Returning villager leads Presbyterians
- Published: February 8, 2020
By Nora Jaara
The Reverend Daria Schaffnit’s journey to fulfill her calling has led her back to Yellow Springs, where she hopes her work with the First Presbyterian Church will have a positive impact on the community.
“There’s a portion in the Bible where the prophet Micah says that what God wants from us is for us to do justice, love kindness and walk humbly with God,” Schaffnit said. “And I think that this church can be a powerful force for doing that.”
Schaffnit, 49, succeeds the Rev. Aaron Saari, who served as the church’s pastor from 2014 until last year. After Saari’s departure, Rev. Kathleen Burslem and Rev. Marcy Bain served as interim pastors at the church.
Schaffnit grew up in the village and graduated from Yellow Springs High School. She previously served as an associate pastor of faith formation and family life at David’s United Church of Christ in Kettering.
Schaffnit wants to help people foster connections with their faith and the community. She has started coffee shop talks, a practice she had when she was at David’s United Church of Christ, where she makes herself available for conversation outside of church.
According to Schaffnit, it allows congregants to speak with their pastor in a more relaxed setting, free of structure and pressure. It also gives people who don’t ordinarily feel comfortable going to church an opportunity to speak with a pastor.
Another one of Schaffnit’s goals is to make sure the church has a strong children’s program and is making children feel heard.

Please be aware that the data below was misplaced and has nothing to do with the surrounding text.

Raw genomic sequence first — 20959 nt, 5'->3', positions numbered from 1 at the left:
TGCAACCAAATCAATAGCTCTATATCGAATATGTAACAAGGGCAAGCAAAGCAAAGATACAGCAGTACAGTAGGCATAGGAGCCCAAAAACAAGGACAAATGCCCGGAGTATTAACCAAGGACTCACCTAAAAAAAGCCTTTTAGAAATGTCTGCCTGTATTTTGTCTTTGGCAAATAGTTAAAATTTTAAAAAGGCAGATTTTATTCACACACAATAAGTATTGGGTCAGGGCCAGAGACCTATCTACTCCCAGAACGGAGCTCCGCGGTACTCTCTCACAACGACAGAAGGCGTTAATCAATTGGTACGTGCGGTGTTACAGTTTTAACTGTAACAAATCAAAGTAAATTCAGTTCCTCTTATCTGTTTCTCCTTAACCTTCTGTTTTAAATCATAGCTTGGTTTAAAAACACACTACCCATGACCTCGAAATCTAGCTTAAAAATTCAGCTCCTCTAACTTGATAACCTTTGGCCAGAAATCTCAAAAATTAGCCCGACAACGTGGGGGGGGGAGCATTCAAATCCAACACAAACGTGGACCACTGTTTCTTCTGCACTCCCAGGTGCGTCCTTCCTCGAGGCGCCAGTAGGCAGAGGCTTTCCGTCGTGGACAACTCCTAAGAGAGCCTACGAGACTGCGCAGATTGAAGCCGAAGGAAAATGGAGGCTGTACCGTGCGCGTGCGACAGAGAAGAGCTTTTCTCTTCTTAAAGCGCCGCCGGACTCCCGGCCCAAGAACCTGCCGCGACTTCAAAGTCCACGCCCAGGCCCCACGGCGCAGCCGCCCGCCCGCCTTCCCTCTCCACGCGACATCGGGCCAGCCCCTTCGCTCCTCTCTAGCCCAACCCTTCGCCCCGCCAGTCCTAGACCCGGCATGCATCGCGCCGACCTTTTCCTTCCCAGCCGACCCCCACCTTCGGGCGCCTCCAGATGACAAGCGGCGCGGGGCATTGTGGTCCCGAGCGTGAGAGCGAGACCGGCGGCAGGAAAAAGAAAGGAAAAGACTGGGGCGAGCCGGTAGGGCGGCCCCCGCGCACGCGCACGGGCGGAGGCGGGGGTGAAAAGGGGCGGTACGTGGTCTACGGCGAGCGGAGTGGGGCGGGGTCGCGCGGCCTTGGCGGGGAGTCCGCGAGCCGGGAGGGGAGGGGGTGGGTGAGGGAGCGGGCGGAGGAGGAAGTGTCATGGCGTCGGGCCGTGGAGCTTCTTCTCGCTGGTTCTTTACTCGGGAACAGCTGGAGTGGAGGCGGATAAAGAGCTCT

“I think people tend to think of children and especially teenagers as not worth listening to, and they’re very worth listening to, and they have wisdom,” Schaffnit said. “I’m hoping that we can make sure this is a place where children and teenagers feel heard.”
As a child, Schaffnit often went to church with her Presbyterian grandparents. She grew up attending Westminster Presbyterian Church in Xenia. She credited her mother, who didn’t engage in organized religion, with allowing her to explore her interests.
“My mom was a really good parent in that she wanted to allow me the leeway and the freedom to explore and learn about the world on my own terms, so she would help facilitate whatever I was interested in,” Schaffnit said.
In her 20s, Schaffnit remained spiritual but not religious. She received her bachelor’s degree in history from Wright State University in 1994 and considered becoming a teacher.
After meeting her wife, who had two children and was also raised Presbyterian, the couple decided exposure to the church and religious education might benefit the children.
But even after returning to the church, Schaffnit still didn’t see herself becoming a pastor.
“Then we got a new pastor at our church, who was amazing,” Schaffnit said.
The Rev. Brian Maguire served as the pastor at Westminster Presbyterian for 10 years. His wife, Lisa Hess, is also an ordained pastor and teaches at United Theological Seminary in Dayton. Although Schaffnit still felt she didn’t belong in seminary, she was curious about the possibility.